The home is in my mother's name, but I and my family live in it. Current tax appraisal of home is $49k, and Alabama Medicaid advised me to list it for $50 -55k, but $60k is still owed on the mortgage. Will they force us to continue to try and sell, even though they would get nothing, or is... View More
The guardianship over your uncle ceased when he died. The guardian at that point should have filed a Final Account and request to formally terminate the guardianship. If the guardian did not do so, they may be held to account and possibly to pay damages for any property that has have not been...View More
Maybe. In order to obtain land by adverse possession there are several things you have to be able to prove. That you possessed the property, that you exercised control that was exclusive (nobody else controlling it), open (not hidden), notorious (well known or easy to see), and hostile to ownership...View More
The property was to b inherited by my aunt . She died b4 probate was completed leaving her kids as inheritors. They evicted me from property I had lived on 10+yrs. Over a year later we were notified the probate was done incorrectly therefore invalid. Was my eviction legal
More information is needed in order to answer your question. It depends on the terms of his Will and how it was written. It may also depend on who else of your grandfather's heirs were alive when he died. Your rights, if any, may also be cut off by appeals deadlines or statutes of...View More
My fathers mother passed away a few months ago. There are six siblings in all. They do not all agree on how the land with the home is to be divided. The will states that all assets are to be divided equally (only asset is the land and family home). One of the brothers had the land surveyed and... View More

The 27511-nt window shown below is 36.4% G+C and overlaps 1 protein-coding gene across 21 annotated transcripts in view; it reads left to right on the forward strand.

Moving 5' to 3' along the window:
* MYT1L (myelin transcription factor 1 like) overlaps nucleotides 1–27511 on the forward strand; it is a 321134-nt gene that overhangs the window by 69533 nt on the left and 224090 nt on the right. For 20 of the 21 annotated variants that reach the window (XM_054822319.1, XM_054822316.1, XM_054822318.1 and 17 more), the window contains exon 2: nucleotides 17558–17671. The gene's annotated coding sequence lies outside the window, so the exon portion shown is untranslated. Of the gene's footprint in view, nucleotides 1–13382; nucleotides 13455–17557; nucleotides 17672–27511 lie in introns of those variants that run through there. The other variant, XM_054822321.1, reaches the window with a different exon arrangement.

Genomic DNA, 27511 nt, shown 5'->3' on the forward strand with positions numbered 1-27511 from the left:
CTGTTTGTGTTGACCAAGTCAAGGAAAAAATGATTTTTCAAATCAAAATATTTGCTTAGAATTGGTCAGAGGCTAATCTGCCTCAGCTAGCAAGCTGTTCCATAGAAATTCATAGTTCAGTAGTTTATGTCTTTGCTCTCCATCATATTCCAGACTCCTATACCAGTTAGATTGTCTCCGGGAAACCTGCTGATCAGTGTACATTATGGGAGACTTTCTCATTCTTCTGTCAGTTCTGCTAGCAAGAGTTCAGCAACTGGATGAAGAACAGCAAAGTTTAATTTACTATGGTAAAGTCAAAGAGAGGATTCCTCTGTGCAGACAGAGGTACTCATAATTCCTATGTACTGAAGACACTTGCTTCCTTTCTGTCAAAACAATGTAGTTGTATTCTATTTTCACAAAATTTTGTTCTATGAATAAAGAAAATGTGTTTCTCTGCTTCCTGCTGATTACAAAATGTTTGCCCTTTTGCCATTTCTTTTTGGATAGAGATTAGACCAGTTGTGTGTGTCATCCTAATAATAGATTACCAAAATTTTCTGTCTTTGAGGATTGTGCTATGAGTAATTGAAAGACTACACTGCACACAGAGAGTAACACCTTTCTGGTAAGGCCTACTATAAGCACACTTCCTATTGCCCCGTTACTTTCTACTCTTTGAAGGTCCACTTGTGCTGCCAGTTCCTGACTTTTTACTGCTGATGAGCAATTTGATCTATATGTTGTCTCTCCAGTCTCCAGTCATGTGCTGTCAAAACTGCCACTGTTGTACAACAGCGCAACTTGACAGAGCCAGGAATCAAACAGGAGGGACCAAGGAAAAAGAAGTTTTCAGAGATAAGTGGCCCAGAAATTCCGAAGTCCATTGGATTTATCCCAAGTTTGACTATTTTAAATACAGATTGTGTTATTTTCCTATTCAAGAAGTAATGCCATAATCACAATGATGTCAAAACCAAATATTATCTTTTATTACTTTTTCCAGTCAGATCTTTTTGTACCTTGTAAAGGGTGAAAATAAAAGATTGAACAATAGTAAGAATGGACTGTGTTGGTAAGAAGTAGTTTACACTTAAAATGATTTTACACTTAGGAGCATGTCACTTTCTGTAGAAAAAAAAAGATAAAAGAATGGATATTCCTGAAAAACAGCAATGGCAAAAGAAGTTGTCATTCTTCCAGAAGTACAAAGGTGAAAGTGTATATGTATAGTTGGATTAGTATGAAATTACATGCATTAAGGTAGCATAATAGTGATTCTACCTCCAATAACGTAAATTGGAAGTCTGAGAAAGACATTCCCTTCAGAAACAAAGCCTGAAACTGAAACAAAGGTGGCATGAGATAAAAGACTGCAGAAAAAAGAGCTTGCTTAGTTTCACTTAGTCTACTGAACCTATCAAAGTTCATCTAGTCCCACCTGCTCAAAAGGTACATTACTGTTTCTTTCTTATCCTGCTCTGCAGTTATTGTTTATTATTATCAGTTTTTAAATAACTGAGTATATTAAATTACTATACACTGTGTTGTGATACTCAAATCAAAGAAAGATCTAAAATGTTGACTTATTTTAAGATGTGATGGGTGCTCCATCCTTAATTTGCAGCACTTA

The short answer is maybe. There are generally two options when co-owners are partitioning or being subjected to partition of land: (a) in kind (what has been proposed by the surveying sibling); or (b) by sale and dividing the proceeds. If one of the siblings files a suit or demand for...View More
house collecting $1,200 a month from renters in the duplex. What can I do in NYC to get this house sold. The market is good and the house is at $700,000. Two years ago it was appraised for $580,000. Can I resubmit a new appraisal to probate court as an heir
If you are an heir to your father's estate, you can probably force a sale of the property or for your brother to buy you out. It's a remedy called "partition", which is the right of a co-owner to get the value of his interest and get separated from his co-owners. You can...View More
A woman owned a home which was in her name only. In her will, she left the will to her husband for the rest of his life then to their children (she had children from a 1st husband, and he had children from a 1st wife). How can all of the children secure their interests? If the home is put into the... View More
You need to take a copy of her Will to an experience probate lawyer. If the property was her separate property at the time she married her new spouse, she kept it separate, and she left him a life estate in it by her Will, then he most likely received from her only a life estate in the property...View More
My ex husband died in 2016 with no will, leaving a home that I believed to be titled as joint tenancy, but which I've learned is worded as tenancy in common. I've lived in, paid all taxes on, maintained and improved the home by myself for the last 28 years since we divorced, and wish to... View More
You might start by reviewing your divorce decree. If the property division gave you sole ownership of the house (subject to any mortgages, etc.) but the decree wasn’t recorded in the land records, all you may need to do is record it to be the sole owner (or you may have to sue to quiet title)....View More
Probably yes but you should obtain court approval to protect yourself and the estate. You have a fiduciary duty to the heirs/beneficiaries and self-dealing in such a situation should be fully disclosed and approved by the court. Even if the listing agreement predated the probate filing. Your...View More